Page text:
Ity Bytes 8 June – in this edition
- Trump edict starts to bite Huawei;
- Google Maps gets a digital speedo and new SOS features;
- Samsung to bring super speedy AMD RDNA GPU to smartphones;
- Samsung Galaxy Note9 rates top in customer satisfaction;
- Motorola Z4 5G;
- Wearables may be coming of age;
ITy Bytes 8 June
The impact of the US Presidential Order begins to bite Huawei
US companies can neither supply to or buy from Huawei.
Facebook has announced its apps (Facebook, WhatsApp and Instagram) will no longer be part of pre-installed apps for Huawei phones made from the date of the Presidential Order. The same applies to Twitter, Uber, YouTube (Google) and other US-owned apps. These apps can still be post-installed from Google Play.
It is a two-part blow. Huawei charges these companies to have their apps installed, and in return, the worlds #2 smartphone maker propagates these apps wider use.
We remind users and potential buyers that the US ban (applying to companies including Google, Microsoft, Facebook, Amazon, etc.) applies for phones built from 21 May. It does not apply to phones in-stock at that time. Google has obtained a reprieve until 18 August to provide Android security updates to existing Huawei phones, and its Play Store remains available to these.
We are hoping this may be a storm in a teacup, but it has hit Huawei hard. Analysts say its stellar sales in Q1, 2019 have dropped 20-30% in Q2 and it has cut production orders by a further 30% for Q3. While Huawei’s China market share is solid sales in the five/nine/fourteen ‘eye’ (western) countries have stalled due to uncertainty about Google Android’s future on Huawei handsets.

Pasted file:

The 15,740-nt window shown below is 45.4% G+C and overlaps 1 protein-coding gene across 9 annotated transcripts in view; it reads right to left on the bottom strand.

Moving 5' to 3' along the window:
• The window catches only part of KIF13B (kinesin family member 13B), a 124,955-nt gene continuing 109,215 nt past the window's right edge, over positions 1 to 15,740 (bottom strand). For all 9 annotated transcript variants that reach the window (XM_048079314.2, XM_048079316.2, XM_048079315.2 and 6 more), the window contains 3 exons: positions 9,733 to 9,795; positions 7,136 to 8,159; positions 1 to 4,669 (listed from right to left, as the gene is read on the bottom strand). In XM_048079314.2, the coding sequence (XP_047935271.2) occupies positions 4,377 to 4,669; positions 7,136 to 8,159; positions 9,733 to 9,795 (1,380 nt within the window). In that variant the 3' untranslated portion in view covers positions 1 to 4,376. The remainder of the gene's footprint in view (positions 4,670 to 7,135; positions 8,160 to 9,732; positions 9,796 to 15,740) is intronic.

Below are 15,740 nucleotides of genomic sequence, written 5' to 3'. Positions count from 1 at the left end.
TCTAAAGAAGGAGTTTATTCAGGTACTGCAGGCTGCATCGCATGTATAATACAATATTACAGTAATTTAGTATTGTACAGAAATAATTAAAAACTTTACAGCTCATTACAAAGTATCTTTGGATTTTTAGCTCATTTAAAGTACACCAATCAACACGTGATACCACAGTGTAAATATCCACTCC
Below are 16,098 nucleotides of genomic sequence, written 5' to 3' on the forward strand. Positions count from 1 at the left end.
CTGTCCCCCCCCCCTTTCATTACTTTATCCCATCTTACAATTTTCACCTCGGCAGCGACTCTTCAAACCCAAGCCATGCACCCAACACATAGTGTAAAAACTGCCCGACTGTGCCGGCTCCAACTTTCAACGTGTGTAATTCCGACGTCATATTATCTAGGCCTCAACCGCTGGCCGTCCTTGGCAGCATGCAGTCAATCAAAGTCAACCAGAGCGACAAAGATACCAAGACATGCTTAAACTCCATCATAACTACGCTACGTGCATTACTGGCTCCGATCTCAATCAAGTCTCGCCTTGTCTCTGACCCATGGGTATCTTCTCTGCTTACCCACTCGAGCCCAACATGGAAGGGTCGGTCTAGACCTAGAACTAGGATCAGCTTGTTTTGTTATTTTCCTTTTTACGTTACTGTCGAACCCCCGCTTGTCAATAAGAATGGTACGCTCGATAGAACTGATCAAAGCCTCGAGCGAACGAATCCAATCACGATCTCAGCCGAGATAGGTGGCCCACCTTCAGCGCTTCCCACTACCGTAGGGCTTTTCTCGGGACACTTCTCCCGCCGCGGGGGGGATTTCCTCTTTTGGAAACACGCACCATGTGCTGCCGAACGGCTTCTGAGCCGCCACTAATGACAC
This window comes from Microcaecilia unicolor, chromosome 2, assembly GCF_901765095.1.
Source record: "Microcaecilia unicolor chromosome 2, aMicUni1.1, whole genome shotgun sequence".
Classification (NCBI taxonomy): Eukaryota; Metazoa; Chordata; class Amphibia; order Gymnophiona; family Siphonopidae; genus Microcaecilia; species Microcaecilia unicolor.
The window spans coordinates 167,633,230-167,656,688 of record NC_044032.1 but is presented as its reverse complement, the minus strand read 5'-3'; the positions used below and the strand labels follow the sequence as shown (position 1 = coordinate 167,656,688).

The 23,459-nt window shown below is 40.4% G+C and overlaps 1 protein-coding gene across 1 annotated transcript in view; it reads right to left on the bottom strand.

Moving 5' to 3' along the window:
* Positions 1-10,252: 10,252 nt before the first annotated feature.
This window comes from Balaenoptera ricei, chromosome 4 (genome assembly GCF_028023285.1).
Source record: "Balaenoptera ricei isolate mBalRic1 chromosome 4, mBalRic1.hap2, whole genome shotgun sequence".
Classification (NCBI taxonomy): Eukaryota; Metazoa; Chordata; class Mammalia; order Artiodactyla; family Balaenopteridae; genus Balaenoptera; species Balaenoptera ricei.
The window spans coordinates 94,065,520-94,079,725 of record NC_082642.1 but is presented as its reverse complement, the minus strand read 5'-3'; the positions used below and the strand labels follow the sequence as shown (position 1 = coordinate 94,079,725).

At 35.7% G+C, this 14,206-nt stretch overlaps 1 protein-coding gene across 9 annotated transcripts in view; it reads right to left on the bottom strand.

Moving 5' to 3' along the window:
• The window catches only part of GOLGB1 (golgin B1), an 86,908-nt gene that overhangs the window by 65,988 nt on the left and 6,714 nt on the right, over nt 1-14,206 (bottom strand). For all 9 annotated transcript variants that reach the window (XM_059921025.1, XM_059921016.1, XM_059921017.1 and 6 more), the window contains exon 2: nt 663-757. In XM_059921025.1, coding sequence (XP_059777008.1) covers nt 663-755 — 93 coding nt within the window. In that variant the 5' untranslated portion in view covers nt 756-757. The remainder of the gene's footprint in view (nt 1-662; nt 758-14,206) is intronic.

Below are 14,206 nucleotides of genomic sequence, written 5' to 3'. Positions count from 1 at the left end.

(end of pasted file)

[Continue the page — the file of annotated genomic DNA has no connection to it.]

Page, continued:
Google Maps gets a digital speedo and new SOS features
Coming soon to Australia, Google Maps, when used for in-car navigation, will display the GPS speed (which is more accurate than most car speedos) as well as speed limits.
SOS Alerts introduced last year provide access to authoritative, real-time information during times of crisis. New visual information about natural disasters and a new navigation warning system enable drivers to reliably know where a disaster is and anticipate where it is going. It is also adding (not globally yet) crisis navigation warnings crowdsourced from users. These include road closures, accidents and more.
Samsung to bring AMD Radeon to smartphones
These days most Android smartphones have a Qualcomm Adreno, ARM-design Mali or PowerVR Graphics processing unit.
Samsung has signed a licence agreement to implement AMD’s RDNA graphics into its high-end Exynos Chips. Ironically AMD sold its smartphone development to Qualcomm in 2009 as the basis of its Adreno GPU. Adreno is an anagram of Radeon.
The RDNA technology powers AMD’s Navi desktop GPU and is for high-performance gaming. Google will be using RDNA technology to power its Stadia gaming cloud. Analysts say that Samsung is looking for a distinct edge over other smartphones that can use the ARM-designed Mali even in lower powered SoCs.
Don’t expect to see the new Exynos SoC until 2021 at the earliest.
Samsung Galaxy Note9 rates top in customer satisfaction
The Samsung Galaxy Note9 topped the 15th annual American Consumer Satisfaction Index (ACSI) scoring 86-out-of-100 from a poll of 19658 users. Samsung has held the top rating for the past seven years.
Second place (all tied) were Apple’s iPhone 8 Plus and X, Samsung’s J7 Prime and S8+, Motorola Moto G-series.
The majority of the other brands/models scored closer to 70.